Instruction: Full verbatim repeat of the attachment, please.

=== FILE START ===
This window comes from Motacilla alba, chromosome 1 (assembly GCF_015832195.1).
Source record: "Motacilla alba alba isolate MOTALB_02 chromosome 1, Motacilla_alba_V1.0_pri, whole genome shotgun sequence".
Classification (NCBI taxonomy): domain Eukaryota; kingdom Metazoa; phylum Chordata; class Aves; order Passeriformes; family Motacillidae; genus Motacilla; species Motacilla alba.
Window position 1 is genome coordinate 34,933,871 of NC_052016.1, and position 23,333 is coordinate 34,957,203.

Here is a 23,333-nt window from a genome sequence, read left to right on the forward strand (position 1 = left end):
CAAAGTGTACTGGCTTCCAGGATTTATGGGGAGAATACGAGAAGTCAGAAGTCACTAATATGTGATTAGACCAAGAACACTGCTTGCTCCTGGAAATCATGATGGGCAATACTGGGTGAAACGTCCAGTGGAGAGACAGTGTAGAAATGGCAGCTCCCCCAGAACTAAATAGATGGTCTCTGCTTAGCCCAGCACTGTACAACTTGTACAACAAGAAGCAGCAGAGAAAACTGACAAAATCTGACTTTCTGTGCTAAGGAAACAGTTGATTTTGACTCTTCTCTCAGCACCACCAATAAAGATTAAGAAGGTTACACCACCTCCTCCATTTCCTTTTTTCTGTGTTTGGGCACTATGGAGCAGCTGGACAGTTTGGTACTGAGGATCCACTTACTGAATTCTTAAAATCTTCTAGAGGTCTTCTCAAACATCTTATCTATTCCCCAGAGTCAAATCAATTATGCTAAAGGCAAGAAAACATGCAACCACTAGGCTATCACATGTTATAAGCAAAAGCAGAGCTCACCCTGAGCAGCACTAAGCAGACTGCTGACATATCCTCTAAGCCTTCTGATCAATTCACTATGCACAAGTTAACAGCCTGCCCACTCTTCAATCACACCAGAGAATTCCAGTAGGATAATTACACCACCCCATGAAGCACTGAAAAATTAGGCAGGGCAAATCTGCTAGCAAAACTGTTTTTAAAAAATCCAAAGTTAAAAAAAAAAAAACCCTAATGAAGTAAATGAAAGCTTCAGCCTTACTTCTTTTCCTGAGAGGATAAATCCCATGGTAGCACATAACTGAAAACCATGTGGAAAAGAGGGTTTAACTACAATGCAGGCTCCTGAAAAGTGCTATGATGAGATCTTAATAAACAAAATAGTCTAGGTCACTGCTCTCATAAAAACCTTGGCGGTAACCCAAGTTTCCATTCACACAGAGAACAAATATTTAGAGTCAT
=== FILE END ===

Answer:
This window comes from Motacilla alba, chromosome 1 (assembly GCF_015832195.1).
Source record: "Motacilla alba alba isolate MOTALB_02 chromosome 1, Motacilla_alba_V1.0_pri, whole genome shotgun sequence".
Classification (NCBI taxonomy): domain Eukaryota; kingdom Metazoa; phylum Chordata; class Aves; order Passeriformes; family Motacillidae; genus Motacilla; species Motacilla alba.
Window position 1 is genome coordinate 34,933,871 of NC_052016.1, and position 23,333 is coordinate 34,957,203.

Here is a 23,333-nt window from a genome sequence, read left to right on the forward strand (position 1 = left end):
CAAAGTGTACTGGCTTCCAGGATTTATGGGGAGAATACGAGAAGTCAGAAGTCACTAATATGTGATTAGACCAAGAACACTGCTTGCTCCTGGAAATCATGATGGGCAATACTGGGTGAAACGTCCAGTGGAGAGACAGTGTAGAAATGGCAGCTCCCCCAGAACTAAATAGATGGTCTCTGCTTAGCCCAGCACTGTACAACTTGTACAACAAGAAGCAGCAGAGAAAACTGACAAAATCTGACTTTCTGTGCTAAGGAAACAGTTGATTTTGACTCTTCTCTCAGCACCACCAATAAAGATTAAGAAGGTTACACCACCTCCTCCATTTCCTTTTTTCTGTGTTTGGGCACTATGGAGCAGCTGGACAGTTTGGTACTGAGGATCCACTTACTGAATTCTTAAAATCTTCTAGAGGTCTTCTCAAACATCTTATCTATTCCCCAGAGTCAAATCAATTATGCTAAAGGCAAGAAAACATGCAACCACTAGGCTATCACATGTTATAAGCAAAAGCAGAGCTCACCCTGAGCAGCACTAAGCAGACTGCTGACATATCCTCTAAGCCTTCTGATCAATTCACTATGCACAAGTTAACAGCCTGCCCACTCTTCAATCACACCAGAGAATTCCAGTAGGATAATTACACCACCCCATGAAGCACTGAAAAATTAGGCAGGGCAAATCTGCTAGCAAAACTGTTTTTAAAAAATCCAAAGTTAAAAAAAAAAAAACCCTAATGAAGTAAATGAAAGCTTCAGCCTTACTTCTTTTCCTGAGAGGATAAATCCCATGGTAGCACATAACTGAAAACCATGTGGAAAAGAGGGTTTAACTACAATGCAGGCTCCTGAAAAGTGCTATGATGAGATCTTAATAAACAAAATAGTCTAGGTCACTGCTCTCATAAAAACCTTGGCGGTAACCCAAGTTTCCATTCACACAGAGAACAAATATTTAGAGTCAT